Age-old Wisdom

I got nothing done this last week, but I’m going to count it as research, because I spent every evening watching Ken Burns’ Country Music.* I checked the multi-disc DVD out of the library and had limited time to watch it, since others had it on hold as well. I will confess that I extended the due date (since I am the Branch Librarian, after all) so I could finish it over the weekend!

I grew up in the South and have lived my whole life just miles away from the Grand Ole Opry, but it wasn’t until my new daughter-in-law’s Illinois-bred father came to town a year or so back, that I actually went to a show. I loved it and had a great time, but that’s another story.

With this documentary, I was just enthralled. I could not stop watching it. It told the story of the roots of country music, the stories of the people who wrote the songs, sang and played, but in the end, I felt it was my story. These were all my people — black, white, Hispanic, Canadian, Australian — everyone who made their way into the history of not just this music, but this country: they were part of who I was and the life I lived.

Two things struck me the most — one, that the music was not “pure” in any sense of the word, but it was a conglomeration of what each person had lived and heard growing up. The whites borrowed from the blacks, the steel guitars joined the orchestras, the songs were adapted and changed and harmonized because of the influence of someone who’d crossed the path of the songwriter. It was beautiful to behold, and I wish it was a lesson each one of us would be reminded of in this life. We need each other.

The second thing that got me was the stories. Yes, I’m a writer, so that’s an obvious take-away, you’d think, but it was really so clear in this series. It didn’t matter the strength of the singer or musician, but the power of the story. That’s what gripped people and made the difference.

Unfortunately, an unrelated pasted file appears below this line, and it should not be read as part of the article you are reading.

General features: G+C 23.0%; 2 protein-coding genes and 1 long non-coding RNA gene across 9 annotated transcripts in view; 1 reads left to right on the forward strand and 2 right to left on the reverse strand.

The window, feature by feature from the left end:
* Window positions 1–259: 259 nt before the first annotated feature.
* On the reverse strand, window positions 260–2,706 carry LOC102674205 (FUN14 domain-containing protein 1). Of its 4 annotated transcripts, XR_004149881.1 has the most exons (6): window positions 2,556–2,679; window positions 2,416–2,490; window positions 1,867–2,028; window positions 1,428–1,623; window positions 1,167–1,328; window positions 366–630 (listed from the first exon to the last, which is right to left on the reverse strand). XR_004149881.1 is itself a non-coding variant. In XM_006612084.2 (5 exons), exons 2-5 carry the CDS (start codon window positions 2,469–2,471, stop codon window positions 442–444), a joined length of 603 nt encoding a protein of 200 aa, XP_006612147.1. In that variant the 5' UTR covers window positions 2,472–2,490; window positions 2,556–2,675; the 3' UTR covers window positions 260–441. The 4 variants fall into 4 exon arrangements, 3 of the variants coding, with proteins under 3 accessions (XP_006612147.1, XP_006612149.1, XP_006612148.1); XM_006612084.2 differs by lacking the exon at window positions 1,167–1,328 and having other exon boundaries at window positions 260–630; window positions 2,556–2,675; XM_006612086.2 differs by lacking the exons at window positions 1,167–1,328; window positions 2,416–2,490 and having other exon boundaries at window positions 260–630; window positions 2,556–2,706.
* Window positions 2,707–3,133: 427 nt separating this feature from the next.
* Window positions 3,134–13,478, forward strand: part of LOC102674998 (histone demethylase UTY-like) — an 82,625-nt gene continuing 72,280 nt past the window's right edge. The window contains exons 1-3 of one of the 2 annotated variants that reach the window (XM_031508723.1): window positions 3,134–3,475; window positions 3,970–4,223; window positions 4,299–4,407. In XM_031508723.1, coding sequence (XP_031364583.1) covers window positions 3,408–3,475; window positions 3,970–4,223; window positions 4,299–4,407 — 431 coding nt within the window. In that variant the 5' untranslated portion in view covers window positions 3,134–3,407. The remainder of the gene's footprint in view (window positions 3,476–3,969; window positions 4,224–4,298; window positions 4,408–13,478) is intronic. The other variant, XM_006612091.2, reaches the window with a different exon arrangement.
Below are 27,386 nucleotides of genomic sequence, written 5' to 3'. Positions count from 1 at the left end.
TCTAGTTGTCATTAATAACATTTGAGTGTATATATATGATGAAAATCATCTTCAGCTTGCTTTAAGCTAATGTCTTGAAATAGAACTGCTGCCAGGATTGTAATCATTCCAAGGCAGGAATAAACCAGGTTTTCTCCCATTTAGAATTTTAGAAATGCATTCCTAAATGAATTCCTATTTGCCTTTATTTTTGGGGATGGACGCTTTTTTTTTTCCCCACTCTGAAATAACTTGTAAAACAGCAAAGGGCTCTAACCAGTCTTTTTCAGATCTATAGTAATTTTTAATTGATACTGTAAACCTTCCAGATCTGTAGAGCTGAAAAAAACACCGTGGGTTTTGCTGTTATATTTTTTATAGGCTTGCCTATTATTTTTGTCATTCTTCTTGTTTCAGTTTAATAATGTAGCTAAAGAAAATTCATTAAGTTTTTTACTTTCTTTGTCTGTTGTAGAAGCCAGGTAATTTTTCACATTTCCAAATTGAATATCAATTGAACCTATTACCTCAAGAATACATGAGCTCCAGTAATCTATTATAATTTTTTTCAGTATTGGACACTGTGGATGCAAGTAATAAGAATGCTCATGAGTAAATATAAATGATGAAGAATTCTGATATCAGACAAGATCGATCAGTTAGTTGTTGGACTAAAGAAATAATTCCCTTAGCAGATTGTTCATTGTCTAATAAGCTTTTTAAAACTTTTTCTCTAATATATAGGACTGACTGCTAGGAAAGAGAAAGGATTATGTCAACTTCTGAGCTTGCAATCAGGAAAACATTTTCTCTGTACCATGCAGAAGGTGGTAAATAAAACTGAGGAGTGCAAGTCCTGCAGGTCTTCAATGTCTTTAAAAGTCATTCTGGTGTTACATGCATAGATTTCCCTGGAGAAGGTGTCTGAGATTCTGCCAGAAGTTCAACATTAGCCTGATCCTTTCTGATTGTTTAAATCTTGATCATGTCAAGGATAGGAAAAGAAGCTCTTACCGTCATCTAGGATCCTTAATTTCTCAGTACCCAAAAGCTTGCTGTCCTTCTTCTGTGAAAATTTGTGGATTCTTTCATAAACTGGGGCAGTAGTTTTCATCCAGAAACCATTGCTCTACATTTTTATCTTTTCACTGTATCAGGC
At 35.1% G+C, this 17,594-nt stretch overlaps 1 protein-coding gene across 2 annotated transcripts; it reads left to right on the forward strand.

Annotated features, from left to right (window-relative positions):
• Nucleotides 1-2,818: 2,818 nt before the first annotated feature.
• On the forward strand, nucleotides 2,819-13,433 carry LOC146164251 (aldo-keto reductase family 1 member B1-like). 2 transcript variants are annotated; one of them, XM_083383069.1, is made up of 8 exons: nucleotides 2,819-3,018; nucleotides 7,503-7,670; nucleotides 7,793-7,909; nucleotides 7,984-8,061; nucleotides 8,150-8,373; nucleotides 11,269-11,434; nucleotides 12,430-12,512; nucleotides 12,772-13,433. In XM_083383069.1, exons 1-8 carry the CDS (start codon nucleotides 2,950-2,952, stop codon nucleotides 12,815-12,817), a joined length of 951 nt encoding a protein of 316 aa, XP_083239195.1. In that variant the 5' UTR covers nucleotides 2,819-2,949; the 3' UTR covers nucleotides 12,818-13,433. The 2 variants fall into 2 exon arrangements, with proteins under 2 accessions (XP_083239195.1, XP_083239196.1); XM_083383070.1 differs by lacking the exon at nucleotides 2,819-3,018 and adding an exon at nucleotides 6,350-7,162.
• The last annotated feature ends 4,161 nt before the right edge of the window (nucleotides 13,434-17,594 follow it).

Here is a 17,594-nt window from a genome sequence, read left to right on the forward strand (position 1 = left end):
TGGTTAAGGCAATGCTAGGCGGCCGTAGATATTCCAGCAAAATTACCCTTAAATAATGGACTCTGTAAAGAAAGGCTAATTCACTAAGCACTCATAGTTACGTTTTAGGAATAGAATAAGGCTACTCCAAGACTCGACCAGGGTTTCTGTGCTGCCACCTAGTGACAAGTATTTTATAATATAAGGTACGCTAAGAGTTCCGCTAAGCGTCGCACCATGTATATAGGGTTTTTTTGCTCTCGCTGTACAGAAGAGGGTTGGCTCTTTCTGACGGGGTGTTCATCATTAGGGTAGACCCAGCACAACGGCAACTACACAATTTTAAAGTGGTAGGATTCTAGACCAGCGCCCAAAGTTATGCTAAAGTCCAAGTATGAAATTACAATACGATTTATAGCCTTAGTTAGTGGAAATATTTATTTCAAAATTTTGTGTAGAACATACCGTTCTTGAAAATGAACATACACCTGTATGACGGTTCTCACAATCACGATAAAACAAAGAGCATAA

Those stories of real, painful, redeeming, troubled lives where sung not just once and forgotten, but were re-sung by the next generation. They may have had different tunes or audiences, but they still spoke and reminded people that someone else understood what they were going through. Oh, how my inner poet was stirred as I listened to their mournful tunes.

What does this have to do with our Wednesday Wisdom? What does it have to do with our desire to honor Christ with our lives? Two things:

Don’t forget your past — learn from it, build on it, and find redemption through it.

That’s what the Bible’s all about anyway — stories of the patriarchs, prophets, apostles and followers of Jesus, who lived by faith, even when they didn’t see what they hoped for. After that great reminder of the faithful ones, the writer of Hebrews says:

Remember your leaders, who spoke the word of God to you. Consider the outcome of their way of life and imitate their faith. Jesus Christ is the same yesterday and today and forever.*

Hopefully, you don’t have to go all the way back to the Bible to see examples of faith, though it’s alright if you do. Either way, remember those who have lived out their faith for you. Their story affects your story. Sing their song and adapt it yours.

Your story matters. 

What are the influences in your life that have made you who you are today? How has God redeemed your past, given you hope in the midst of darkness, enabled you to press through the hard times?

Don’t be afraid to share that story with others. Tell it to your children and your children’s children. Allow your story to inspire and draw other to Jesus.

16 Annilu & Mary Dixie Bearden
My grandmother (right) with her sister

When my grandmother, born in 1889, was a young girl, an aunt told her that she couldn’t sing, or “couldn’t carry a tune,” as we say in the South. She never sang another note for the rest of her life. My father never heard his mother sing when he was a boy, even in church. Yet, on her deathbed, just a few short days before she died, he heard her sing, “Oh, Happy Day.” It would be the first and only time he’d hear her sing. He knew she was singing because she’d seen Jesus and was ready to go.


Don’t let the Devil steal your song or your story. It may not be pretty, but it’s worth sharing, because God wants to use it to be part of His Story in the lives of others.

Grace and Peace


*Country Music: A Ken Burns Film. Published by Public Broadcasting Service, 2019.

*Hebrews 13:7-8 NIV.

Let me hear from you! I'd love your feedback on this post.